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About Klipschguy

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  1. MechEngVic, Thank you for the detailed response and sharing your own experience with an add-on super tweeter. One thing for sure, I do not want to smear the midrange in any way as this area of sound is by far the most important aspect of a speaker's design (my opinion, of course). My preference would be for the sound presentation to have more depth and height and not be quite so localized to the corners. I think a bigger room would help as I am only back about 14 feet from the Cornwalls in my dedicated music room. As your post describes, it is all about compromise. Andy
  2. Well, 10KHz may indeed be a little high. But, I don't think one would want too much overlap with the K77. Of course, with a 1st order network the rear firing tweeter would only be down 6dB at 5KHz and 12dB at 2500Hz. I would just have to grab a handful of different value caps, and listen to which one sounds the best - it should be pretty obvious with a little trial and error. I would think the effect should be subtle for the best performance; after all, the Cornwall is a pretty well balanced speaker as is. But then again, the whole idea may just be a bust, which is why I was asking... BTW, lovely room you have there, Gary. Thank you for posting. Andy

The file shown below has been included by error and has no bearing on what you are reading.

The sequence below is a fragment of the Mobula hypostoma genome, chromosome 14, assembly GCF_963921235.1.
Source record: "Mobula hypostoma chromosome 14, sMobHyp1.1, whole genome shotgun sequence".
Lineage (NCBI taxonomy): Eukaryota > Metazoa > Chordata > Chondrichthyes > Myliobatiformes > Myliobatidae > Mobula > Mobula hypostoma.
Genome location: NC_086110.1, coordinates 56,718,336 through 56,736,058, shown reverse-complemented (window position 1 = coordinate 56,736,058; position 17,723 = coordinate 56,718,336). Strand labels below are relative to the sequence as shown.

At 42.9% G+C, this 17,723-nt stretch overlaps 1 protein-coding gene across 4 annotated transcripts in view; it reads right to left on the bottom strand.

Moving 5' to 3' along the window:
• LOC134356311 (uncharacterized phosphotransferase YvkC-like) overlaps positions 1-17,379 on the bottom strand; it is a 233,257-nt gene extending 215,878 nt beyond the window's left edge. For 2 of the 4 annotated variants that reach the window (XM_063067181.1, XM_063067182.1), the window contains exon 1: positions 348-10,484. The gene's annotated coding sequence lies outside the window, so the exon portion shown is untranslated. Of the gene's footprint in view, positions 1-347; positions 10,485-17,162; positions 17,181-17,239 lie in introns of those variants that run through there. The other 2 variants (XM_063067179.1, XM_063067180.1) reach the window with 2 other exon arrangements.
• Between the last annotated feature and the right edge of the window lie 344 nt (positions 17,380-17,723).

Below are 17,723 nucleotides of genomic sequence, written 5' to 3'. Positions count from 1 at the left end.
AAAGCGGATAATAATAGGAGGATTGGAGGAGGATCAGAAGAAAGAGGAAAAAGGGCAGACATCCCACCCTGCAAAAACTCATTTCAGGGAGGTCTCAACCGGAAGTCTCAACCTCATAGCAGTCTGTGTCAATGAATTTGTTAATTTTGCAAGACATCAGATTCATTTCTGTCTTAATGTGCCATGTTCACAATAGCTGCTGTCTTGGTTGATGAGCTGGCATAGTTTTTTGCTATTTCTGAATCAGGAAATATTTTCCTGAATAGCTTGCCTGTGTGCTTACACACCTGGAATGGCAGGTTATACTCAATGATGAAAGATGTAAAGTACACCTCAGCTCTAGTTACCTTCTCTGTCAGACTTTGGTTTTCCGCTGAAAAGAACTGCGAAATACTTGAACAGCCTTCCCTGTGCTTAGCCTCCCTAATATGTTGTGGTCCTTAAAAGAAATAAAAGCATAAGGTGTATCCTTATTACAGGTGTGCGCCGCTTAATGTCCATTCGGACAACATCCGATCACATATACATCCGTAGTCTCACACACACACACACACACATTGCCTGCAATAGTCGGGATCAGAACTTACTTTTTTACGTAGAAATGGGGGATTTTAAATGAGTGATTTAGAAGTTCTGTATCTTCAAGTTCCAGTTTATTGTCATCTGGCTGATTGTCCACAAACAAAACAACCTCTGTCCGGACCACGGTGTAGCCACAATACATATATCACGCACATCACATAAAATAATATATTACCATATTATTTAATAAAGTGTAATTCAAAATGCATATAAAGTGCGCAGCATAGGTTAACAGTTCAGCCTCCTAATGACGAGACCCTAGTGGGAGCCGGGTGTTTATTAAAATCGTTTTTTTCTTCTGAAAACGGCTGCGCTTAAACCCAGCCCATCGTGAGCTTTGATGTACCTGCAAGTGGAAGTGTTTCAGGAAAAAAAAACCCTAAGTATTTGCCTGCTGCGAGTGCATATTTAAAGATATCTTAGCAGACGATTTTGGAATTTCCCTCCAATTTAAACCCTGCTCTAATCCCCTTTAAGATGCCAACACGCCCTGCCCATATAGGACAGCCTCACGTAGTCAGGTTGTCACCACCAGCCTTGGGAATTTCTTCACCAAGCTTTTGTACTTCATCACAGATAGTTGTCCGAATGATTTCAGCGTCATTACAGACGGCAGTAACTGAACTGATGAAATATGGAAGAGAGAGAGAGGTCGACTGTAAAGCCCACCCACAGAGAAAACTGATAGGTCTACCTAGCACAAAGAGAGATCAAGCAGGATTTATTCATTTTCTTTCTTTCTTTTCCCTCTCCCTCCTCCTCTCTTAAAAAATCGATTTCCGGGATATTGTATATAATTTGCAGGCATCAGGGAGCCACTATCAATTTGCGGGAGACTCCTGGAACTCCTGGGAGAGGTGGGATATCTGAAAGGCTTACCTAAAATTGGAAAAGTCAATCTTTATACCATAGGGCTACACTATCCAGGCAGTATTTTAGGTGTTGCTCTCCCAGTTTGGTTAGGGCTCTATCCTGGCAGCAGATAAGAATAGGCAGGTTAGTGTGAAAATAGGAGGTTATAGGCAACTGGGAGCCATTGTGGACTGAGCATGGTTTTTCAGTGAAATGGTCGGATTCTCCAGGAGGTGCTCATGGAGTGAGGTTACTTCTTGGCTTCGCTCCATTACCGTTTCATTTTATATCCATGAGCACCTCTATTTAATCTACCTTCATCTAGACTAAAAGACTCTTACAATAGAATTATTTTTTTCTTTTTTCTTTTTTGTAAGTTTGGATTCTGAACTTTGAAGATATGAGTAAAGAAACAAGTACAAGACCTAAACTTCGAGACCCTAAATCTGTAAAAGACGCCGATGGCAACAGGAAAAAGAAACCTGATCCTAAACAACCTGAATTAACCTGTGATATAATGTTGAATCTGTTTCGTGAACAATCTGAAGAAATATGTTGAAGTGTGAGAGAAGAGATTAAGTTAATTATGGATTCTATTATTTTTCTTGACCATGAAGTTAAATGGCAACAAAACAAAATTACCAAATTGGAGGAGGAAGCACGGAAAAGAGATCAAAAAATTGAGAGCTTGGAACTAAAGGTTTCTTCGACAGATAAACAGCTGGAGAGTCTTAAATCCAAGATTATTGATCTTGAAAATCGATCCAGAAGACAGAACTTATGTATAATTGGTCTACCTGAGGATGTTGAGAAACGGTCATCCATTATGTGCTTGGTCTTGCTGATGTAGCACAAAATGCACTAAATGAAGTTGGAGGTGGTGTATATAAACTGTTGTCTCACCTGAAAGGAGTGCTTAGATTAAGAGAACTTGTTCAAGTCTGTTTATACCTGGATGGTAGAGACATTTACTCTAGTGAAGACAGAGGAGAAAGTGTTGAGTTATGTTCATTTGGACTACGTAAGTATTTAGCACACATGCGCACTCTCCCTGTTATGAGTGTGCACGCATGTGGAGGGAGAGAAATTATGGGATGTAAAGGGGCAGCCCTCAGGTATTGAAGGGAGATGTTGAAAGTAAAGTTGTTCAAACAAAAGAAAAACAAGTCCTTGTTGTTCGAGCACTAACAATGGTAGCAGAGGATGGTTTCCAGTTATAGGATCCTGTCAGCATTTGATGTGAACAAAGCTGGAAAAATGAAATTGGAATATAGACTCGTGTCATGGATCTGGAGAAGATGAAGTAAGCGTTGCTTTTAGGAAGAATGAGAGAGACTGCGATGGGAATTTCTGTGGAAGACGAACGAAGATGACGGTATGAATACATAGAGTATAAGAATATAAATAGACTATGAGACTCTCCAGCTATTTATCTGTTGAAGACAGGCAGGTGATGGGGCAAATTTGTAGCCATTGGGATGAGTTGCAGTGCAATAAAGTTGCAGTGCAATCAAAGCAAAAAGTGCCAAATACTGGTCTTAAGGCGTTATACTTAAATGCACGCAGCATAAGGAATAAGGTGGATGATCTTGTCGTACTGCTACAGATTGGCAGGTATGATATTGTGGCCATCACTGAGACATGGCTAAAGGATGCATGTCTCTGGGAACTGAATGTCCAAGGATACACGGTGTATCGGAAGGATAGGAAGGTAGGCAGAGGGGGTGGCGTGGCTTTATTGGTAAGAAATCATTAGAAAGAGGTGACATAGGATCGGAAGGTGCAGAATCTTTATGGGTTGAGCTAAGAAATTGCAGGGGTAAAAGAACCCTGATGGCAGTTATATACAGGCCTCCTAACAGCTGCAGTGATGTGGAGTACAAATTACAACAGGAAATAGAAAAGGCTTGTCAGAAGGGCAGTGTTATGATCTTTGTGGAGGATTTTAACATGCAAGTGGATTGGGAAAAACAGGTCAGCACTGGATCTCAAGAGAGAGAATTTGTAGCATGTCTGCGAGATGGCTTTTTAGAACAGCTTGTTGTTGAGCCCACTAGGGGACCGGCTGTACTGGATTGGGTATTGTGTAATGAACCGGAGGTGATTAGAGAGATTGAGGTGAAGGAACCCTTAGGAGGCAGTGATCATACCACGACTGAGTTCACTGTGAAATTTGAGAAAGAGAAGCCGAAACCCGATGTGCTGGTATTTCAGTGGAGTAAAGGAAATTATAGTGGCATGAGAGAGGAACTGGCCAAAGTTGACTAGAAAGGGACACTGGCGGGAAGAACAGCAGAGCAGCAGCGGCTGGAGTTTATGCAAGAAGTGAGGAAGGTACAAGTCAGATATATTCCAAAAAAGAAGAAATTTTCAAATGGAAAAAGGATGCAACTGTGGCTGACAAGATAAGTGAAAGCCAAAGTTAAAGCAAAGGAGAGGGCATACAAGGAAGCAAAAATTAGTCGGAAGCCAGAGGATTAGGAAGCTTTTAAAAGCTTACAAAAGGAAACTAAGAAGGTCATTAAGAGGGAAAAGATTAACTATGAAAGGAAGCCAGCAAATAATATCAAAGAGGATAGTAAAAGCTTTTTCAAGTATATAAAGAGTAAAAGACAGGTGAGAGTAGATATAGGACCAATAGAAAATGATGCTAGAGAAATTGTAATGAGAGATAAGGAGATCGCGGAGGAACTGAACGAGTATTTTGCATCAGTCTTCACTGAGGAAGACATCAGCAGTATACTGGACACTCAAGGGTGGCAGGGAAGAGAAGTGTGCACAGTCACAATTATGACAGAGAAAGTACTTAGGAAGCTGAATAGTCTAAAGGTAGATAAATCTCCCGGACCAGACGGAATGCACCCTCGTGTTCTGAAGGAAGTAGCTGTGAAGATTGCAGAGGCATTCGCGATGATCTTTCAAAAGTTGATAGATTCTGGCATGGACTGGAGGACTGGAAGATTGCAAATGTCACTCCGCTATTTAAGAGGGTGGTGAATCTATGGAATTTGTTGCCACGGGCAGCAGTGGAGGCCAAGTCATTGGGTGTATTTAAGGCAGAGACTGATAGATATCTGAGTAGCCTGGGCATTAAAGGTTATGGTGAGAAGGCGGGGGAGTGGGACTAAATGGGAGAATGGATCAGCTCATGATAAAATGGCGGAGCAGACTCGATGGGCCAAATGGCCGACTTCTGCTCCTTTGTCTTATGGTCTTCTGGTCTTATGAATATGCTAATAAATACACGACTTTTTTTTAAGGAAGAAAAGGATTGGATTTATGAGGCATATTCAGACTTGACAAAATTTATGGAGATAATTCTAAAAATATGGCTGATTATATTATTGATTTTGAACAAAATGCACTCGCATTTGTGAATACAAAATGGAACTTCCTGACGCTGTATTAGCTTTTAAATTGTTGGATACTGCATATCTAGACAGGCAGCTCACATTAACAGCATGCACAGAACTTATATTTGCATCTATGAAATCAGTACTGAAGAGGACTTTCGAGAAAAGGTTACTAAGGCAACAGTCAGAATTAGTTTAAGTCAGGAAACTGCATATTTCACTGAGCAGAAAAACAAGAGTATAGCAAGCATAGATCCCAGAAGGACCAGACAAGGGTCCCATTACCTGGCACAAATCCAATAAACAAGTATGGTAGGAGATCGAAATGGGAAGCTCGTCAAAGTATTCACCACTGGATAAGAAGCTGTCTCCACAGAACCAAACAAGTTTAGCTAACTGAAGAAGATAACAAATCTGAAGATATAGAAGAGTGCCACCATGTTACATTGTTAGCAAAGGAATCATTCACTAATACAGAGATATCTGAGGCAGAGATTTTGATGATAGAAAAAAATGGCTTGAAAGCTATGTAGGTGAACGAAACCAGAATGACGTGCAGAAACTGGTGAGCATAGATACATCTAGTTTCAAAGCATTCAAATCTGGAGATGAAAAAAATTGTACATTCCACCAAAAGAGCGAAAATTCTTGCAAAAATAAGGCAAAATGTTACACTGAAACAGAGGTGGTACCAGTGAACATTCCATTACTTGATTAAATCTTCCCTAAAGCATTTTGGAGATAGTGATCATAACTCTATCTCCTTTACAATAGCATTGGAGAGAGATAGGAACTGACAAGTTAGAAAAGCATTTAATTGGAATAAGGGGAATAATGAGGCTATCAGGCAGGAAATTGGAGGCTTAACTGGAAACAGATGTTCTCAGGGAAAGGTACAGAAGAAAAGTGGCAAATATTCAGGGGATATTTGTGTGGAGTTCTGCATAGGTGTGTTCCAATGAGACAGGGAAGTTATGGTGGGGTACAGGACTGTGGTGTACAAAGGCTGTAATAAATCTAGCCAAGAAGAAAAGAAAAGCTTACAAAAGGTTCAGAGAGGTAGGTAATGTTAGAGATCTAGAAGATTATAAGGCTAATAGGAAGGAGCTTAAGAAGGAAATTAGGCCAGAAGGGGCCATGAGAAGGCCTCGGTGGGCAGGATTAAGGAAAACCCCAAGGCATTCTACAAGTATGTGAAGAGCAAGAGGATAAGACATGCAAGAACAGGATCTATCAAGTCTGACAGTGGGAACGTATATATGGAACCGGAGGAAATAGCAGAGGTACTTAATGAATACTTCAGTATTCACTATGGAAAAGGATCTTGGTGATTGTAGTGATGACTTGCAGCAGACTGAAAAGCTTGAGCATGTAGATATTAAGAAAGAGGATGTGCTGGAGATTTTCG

3. Here is a link with a basic discussion on rear mounted "ambience" super tweeters: https://forum.audiogon.com/discussions/rear-firing-tweeters I tend to trust the experience and knowledge of the people on this forum, hence the question. I am considering using a couple of super tweeters in this application to possible give my Cornwalls a more open, "less confined-to-the-box sound". The rear tweeter would be reversibly mounted on a 45 degree angle near the top, rear of the cabinet with an empirically determined (read: by ear) 6dB/octave crossover point (single capacitor) around 10,000Hz. The Fostex FT17H may have potential: https://www.madisoundspeakerstore.com/bullet-tweeters/fostex-ft17h-horn-super-tweeter/